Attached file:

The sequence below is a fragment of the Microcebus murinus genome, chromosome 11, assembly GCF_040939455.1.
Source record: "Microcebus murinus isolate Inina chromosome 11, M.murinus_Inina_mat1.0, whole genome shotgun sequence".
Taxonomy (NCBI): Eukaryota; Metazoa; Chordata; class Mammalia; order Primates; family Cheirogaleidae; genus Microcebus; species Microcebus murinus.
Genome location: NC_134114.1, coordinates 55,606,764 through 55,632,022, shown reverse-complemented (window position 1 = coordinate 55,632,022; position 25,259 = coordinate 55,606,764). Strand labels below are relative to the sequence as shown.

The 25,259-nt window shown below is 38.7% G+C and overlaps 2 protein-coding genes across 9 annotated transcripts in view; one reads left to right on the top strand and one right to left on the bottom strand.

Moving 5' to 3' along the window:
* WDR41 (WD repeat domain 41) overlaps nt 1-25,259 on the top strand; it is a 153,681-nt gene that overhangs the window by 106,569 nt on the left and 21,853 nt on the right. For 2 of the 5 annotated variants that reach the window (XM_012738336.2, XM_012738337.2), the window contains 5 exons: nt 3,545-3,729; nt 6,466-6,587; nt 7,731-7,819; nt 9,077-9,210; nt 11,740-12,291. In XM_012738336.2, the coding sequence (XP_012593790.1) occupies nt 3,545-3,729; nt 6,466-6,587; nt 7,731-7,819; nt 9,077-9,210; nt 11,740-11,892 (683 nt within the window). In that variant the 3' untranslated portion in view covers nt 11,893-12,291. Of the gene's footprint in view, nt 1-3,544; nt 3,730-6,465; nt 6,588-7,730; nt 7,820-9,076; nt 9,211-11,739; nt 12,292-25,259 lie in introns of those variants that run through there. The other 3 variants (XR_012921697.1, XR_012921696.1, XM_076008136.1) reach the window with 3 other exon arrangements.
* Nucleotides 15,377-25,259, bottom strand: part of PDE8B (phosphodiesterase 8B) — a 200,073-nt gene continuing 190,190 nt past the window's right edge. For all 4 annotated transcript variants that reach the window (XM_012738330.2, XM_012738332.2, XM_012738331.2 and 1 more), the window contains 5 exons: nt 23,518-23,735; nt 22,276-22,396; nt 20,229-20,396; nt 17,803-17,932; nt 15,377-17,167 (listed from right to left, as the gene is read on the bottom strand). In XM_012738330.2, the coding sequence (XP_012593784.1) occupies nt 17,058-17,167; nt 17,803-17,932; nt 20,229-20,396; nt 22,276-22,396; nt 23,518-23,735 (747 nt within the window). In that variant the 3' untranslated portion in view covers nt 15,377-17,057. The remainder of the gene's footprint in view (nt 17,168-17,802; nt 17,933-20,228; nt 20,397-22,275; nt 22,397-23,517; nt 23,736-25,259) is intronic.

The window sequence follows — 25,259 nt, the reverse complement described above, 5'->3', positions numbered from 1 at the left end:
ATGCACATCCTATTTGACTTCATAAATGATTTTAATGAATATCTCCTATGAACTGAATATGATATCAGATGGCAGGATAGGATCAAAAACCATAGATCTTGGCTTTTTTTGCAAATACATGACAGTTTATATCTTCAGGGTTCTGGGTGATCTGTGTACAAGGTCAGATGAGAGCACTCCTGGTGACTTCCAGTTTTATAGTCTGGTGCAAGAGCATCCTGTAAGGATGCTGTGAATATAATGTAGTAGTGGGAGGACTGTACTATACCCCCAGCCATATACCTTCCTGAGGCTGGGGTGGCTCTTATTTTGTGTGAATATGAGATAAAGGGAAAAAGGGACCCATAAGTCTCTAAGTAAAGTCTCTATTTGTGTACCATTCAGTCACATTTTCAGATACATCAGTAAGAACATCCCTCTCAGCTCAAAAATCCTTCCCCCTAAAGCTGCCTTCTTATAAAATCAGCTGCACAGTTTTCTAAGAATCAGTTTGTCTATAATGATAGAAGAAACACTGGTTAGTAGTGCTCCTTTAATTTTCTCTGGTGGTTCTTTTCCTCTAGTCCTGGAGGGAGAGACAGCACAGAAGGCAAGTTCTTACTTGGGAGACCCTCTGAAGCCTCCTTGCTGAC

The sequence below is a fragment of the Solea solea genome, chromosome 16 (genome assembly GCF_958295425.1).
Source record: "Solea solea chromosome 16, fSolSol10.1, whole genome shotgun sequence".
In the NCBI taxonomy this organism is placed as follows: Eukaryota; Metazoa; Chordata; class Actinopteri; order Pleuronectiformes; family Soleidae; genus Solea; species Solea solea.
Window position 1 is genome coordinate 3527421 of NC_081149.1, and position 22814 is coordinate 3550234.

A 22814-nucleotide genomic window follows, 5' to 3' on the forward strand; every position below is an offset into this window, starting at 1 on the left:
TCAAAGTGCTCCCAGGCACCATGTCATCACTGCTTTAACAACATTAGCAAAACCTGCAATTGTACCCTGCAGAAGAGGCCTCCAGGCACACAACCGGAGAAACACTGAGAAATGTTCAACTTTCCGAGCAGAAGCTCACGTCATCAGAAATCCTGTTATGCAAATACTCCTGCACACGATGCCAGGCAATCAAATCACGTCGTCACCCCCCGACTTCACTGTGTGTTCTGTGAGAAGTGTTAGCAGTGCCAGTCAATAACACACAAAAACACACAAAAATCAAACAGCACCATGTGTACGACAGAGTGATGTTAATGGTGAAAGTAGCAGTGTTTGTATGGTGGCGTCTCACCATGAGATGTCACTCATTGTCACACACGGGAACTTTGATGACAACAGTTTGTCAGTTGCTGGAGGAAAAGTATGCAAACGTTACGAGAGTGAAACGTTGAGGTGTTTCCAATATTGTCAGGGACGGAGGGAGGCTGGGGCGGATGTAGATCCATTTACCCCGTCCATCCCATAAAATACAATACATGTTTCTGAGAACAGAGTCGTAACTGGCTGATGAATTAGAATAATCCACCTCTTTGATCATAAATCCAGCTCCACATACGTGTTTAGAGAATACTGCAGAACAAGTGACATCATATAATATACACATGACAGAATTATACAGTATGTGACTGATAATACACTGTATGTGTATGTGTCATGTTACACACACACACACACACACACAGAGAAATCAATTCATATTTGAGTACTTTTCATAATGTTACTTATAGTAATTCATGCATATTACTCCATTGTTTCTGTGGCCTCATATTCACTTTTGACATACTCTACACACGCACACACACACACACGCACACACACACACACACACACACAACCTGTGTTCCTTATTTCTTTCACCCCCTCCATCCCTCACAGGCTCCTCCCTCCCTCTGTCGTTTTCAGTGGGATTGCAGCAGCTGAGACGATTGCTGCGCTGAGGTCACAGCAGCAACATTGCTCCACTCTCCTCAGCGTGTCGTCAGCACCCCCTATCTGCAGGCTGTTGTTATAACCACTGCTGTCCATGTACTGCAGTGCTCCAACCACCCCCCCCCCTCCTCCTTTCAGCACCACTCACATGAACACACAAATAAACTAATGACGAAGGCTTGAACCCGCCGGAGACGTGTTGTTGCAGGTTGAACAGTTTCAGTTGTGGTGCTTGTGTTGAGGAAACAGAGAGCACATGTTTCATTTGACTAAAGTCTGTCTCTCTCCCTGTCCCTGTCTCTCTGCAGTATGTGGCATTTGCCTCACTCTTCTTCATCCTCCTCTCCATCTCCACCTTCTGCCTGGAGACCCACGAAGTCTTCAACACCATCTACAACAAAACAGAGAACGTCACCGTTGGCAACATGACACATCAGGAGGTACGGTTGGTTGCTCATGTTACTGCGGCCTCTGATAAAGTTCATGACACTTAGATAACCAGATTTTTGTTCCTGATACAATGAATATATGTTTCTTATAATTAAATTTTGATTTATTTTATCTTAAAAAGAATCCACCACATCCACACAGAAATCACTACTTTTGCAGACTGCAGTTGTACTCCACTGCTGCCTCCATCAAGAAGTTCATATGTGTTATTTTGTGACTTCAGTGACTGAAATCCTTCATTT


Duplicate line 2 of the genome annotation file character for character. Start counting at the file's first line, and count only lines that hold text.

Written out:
Source record: "Microcebus murinus isolate Inina chromosome 11, M.murinus_Inina_mat1.0, whole genome shotgun sequence".